*A blacksmith

'What are you doing?' his master blustered, when he found out what was going on.

'Forging something that will make your reputation as a smith' Clubfoot replied. That earned him a cuff, but he was not stopped. The smith knew too well the value of his work.

The next day, Clubfoot took three of the now black, hard and brittle strips. He sandwiched them between four wrought strips of the same length, which were soft and springy. The seven strips now formed a square rod, alternating hard and soft, flexible and brittle. This rod he heated and twisted and hammered, until the strips joined.

One day, the girl looked into the forge. 'Have you heard, Clubfoot? There was a great battle, and the Jarl has beaten the King. Soon all the men will be coming back as heroes. What will poor cowardly Clubfoot do then?' But he ignored her and kept twisting his rods.

When he had the first rod finished, he moved on to another, the same size, and then two more, thinner but longer. Whilst he was working on these, the girl looked in again. 'You'd better start running Clubfoot. The Jarl is dead, and the King is coming north. If you run now, you may escape him.'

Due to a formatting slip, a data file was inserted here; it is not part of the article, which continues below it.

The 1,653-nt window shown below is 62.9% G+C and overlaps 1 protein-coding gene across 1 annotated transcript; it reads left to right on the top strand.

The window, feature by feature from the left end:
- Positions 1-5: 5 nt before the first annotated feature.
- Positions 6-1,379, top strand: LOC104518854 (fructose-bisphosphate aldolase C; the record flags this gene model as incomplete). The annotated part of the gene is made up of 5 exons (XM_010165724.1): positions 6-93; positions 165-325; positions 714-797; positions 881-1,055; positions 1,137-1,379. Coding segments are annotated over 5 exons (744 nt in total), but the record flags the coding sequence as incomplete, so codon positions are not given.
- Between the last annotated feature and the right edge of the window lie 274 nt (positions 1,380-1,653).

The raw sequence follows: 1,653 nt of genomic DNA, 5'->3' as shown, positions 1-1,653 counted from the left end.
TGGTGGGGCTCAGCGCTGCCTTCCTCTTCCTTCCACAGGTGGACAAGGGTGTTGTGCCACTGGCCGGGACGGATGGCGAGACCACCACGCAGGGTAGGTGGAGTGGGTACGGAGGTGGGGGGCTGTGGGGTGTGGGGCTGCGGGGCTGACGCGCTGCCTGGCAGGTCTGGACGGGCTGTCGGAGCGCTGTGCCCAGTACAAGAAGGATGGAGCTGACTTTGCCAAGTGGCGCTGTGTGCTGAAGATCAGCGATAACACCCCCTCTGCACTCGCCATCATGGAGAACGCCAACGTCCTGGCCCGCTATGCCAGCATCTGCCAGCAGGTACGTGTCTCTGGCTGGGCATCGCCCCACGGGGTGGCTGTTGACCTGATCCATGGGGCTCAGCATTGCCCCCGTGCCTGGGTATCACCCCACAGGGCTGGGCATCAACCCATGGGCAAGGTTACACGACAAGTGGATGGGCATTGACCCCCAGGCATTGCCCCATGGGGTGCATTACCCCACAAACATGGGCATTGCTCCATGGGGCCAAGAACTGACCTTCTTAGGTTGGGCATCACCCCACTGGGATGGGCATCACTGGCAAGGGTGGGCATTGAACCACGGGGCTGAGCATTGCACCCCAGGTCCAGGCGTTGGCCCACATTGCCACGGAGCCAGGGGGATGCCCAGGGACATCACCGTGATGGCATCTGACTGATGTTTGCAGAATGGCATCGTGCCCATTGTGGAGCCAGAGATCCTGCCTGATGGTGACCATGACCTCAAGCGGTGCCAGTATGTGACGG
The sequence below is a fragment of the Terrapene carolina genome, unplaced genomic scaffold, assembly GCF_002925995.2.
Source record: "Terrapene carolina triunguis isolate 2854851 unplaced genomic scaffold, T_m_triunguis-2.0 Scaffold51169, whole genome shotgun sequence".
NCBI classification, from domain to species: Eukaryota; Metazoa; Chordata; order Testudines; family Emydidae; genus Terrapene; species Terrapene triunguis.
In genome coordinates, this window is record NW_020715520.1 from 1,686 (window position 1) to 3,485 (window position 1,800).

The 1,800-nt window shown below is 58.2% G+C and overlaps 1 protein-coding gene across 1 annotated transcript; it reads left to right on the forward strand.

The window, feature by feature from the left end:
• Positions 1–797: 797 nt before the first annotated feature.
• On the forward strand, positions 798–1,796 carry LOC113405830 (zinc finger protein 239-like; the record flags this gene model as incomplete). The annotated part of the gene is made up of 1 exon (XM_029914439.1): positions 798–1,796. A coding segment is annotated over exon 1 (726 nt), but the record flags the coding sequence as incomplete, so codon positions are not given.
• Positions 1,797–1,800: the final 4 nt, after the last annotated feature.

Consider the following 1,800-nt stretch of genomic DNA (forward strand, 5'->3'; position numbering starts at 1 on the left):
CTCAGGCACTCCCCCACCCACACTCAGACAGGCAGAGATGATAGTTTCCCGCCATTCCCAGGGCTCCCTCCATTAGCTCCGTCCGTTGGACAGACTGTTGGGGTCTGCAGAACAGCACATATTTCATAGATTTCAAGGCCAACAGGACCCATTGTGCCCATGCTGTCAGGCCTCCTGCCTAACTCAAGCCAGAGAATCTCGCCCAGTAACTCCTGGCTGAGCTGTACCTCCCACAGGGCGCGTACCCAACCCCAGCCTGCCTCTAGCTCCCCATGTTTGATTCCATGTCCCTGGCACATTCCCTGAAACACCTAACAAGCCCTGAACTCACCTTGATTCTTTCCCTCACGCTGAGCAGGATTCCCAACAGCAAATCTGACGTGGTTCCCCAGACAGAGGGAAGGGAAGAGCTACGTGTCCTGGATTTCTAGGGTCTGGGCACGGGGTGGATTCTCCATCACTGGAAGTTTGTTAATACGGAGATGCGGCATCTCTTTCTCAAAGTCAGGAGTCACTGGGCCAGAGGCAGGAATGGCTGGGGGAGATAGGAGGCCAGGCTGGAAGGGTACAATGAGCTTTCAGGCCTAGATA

While still twisting the rod he replied 'Kings and Jarls are nothing to me. But I will not run.'

When the last rod was complete, he put all four together, the two longer ones between the two thicker. He sprinkled iron dust between the rods, and took them to the forge fire. Carefully he forge welded the rods together, adding more iron dust as was needed. Finally he had the body complete.

He spent most of his time in the forge - there was little for him outside. But once, when he did go out, he noticed that the town was silent. The girl saw him. As if remembering their broken friendship, she spoke to him. 'The King has come to the next fjord. They say that, in his rage at the rebellion, he has had put to death everyone that could be found there.'

He smiled slightly 'Perhaps it is so. Still, I will remain here. And if he wishes to find me, I will wait for him.'